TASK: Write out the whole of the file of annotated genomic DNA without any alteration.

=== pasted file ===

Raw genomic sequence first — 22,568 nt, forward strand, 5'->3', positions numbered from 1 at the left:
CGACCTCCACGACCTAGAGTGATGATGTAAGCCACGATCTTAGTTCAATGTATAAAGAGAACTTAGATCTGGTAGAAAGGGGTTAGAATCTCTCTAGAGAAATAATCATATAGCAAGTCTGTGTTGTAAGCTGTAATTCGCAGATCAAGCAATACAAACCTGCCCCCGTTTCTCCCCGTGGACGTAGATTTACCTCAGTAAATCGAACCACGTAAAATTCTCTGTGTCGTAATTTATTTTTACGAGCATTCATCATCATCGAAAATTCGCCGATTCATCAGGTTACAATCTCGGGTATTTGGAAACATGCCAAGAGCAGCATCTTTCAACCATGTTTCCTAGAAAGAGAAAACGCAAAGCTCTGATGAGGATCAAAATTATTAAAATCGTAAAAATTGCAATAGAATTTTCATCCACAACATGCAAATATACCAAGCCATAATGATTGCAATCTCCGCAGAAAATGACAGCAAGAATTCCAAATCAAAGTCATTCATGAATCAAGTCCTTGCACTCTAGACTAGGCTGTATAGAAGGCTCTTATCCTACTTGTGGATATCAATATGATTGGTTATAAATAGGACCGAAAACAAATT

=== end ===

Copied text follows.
Raw genomic sequence first — 22,568 nt, forward strand, 5'->3', positions numbered from 1 at the left:
CGACCTCCACGACCTAGAGTGATGATGTAAGCCACGATCTTAGTTCAATGTATAAAGAGAACTTAGATCTGGTAGAAAGGGGTTAGAATCTCTCTAGAGAAATAATCATATAGCAAGTCTGTGTTGTAAGCTGTAATTCGCAGATCAAGCAATACAAACCTGCCCCCGTTTCTCCCCGTGGACGTAGATTTACCTCAGTAAATCGAACCACGTAAAATTCTCTGTGTCGTAATTTATTTTTACGAGCATTCATCATCATCGAAAATTCGCCGATTCATCAGGTTACAATCTCGGGTATTTGGAAACATGCCAAGAGCAGCATCTTTCAACCATGTTTCCTAGAAAGAGAAAACGCAAAGCTCTGATGAGGATCAAAATTATTAAAATCGTAAAAATTGCAATAGAATTTTCATCCACAACATGCAAATATACCAAGCCATAATGATTGCAATCTCCGCAGAAAATGACAGCAAGAATTCCAAATCAAAGTCATTCATGAATCAAGTCCTTGCACTCTAGACTAGGCTGTATAGAAGGCTCTTATCCTACTTGTGGATATCAATATGATTGGTTATAAATAGGACCGAAAACAAATT